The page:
Genre: Highly embellished "true" ghost story
The Pitch: In supposedly "the only case in U.S. history where a spirit caused the death of a human being," a noisy poltergeist torments conflicted landowner John Bell (Donald Sutherland) and his nubile daughter Betsy (Rachel Hurd-Wood) in 1818 Tennessee.
Body Count: Not counting a ghoulish little-girl apparition, there's one dead body. In a horror movie, one! And the demise seems to contradict the whole "spirit" thing, so what's the point?
Money Shot: When the menfolk try to whisk Betsy away in a carriage, there's a cool steadicam ghost-POV shot that goes through every room of the house, over rolling hills and finally to the racing carriage, which crashes in a perfect somersault.
Flesh Factor: The ghost has a penchant for pulling down the daughter's quilt and exposing her calves -- which was totally hot in 1818.
Pop references: In the lame present-day framing device, a teenage girl has a poster of Charlize Theron's Monster over her bed. When the vengeful witch-woman (Gaye Brown) puts a curse on Sutherland, she adds, "And your precious daughter, too," like a shout-out to The Wizard of Oz.
Fashion Statements: The costumes suggest a community theater production of The Crucible. Early on, Sutherland wears a colorful, striped vest like he owns an ice cream parlor. The skeptical Professor (James D'Arcy) sports thin, bracket-shaped sideburns over his jawbone. The garments of the family slaves range from Porgy & Bess outfits to charming Mexican peasant garb.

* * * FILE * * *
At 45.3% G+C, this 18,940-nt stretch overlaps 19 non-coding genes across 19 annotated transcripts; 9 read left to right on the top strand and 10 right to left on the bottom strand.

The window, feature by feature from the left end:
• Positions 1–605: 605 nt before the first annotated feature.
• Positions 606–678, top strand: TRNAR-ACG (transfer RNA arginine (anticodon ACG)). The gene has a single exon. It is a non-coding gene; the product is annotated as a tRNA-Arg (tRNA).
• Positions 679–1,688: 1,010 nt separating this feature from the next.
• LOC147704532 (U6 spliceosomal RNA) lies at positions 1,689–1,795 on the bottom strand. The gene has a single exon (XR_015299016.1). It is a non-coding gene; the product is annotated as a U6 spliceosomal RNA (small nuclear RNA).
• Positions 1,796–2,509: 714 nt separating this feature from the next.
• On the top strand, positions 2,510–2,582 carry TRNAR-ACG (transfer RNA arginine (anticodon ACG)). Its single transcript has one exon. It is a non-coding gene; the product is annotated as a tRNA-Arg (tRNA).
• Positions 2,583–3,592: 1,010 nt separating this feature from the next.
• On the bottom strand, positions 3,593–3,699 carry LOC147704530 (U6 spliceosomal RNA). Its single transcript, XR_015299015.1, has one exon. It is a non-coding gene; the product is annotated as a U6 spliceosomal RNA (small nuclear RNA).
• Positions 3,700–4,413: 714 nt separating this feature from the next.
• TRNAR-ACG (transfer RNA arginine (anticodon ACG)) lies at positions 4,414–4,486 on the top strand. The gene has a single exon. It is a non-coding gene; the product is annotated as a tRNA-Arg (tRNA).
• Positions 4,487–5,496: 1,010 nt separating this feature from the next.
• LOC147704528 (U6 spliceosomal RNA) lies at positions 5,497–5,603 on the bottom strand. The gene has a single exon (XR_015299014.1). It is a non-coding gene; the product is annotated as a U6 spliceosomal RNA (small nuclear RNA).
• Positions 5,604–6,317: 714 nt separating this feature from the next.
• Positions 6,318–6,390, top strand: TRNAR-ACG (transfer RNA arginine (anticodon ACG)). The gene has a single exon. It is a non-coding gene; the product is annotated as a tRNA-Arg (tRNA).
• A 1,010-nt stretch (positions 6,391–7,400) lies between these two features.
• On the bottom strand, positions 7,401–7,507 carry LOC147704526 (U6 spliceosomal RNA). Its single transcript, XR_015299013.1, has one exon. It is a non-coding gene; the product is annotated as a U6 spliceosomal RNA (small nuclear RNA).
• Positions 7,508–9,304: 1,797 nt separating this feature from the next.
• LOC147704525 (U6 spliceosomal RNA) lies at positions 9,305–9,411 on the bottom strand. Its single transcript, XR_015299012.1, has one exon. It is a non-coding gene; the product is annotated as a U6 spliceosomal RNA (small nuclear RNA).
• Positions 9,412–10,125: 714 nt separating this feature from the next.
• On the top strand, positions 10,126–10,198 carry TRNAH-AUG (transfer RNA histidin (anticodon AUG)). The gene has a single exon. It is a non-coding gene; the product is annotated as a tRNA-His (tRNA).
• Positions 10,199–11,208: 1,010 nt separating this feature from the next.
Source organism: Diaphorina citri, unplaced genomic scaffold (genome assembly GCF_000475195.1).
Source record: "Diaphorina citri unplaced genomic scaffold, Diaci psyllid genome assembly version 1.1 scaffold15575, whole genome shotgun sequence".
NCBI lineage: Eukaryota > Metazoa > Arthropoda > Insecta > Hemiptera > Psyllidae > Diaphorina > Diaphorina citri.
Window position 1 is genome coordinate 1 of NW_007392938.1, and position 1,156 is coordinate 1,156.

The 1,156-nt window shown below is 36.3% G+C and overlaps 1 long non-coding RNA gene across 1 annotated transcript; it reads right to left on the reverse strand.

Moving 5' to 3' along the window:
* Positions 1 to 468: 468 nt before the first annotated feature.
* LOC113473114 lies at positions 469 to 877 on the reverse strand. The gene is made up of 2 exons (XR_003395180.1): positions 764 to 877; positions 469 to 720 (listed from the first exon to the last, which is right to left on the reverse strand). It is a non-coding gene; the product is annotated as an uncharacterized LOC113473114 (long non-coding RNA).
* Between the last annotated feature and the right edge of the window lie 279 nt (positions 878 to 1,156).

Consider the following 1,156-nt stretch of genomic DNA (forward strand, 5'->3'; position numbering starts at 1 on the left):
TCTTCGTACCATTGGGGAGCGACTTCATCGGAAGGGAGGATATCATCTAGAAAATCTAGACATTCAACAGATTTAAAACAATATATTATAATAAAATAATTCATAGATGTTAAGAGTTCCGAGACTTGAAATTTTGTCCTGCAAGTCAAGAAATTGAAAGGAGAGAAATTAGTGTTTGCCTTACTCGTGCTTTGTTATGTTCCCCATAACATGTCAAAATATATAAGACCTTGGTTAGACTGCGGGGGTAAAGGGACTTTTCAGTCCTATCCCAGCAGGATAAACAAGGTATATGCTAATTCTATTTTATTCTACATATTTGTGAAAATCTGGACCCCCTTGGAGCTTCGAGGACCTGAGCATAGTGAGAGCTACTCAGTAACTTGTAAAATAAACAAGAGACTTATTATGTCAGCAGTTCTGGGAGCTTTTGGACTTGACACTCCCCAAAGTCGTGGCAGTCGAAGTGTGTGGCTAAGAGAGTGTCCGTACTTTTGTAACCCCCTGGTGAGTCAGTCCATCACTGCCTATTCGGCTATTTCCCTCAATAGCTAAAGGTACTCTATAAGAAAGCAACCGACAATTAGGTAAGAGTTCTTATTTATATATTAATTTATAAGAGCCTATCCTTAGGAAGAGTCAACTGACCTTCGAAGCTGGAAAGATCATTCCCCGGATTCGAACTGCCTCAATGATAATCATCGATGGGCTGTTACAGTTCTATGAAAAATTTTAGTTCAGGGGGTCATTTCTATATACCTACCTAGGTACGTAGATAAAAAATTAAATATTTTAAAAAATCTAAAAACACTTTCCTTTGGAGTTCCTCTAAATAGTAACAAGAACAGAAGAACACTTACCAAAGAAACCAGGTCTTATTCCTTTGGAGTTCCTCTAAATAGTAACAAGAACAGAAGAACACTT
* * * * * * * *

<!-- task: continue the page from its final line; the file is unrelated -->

Best Line: The Professor initially believes the daughter suffers from nightmares, but when the cast witnesses shattered windows, flying Bibles and hears metallic sound effects, Mrs. Bell (Sissy Spacek) asks, "Are we all having nightmares now, Professor?" Snap!
Worst line: "Moral turpitude, pah!" snaps the Bell family's drunken friend and amateur exorcist.
Slip-ups: I'm less bothered by the anachronistic use of early 19th-century soccer or photography than the lack of an apostrophe in the final title card's reference to "paranormal energy in a persons mind."
Tag-line: "Possession Knows No Bounds." Or isn't it "Nine-Tenths Of The Law"? One of the two, definitely.
The bottom line: For a while, Sutherland and Spacek seem to enjoy acting together, but the numbingly repetitive, painfully familiar haunting scenes (not to mention at least four it-was-all-a-dream fake-outs) drain the life of the thriller. You'll need a maximum strength poultice after this.
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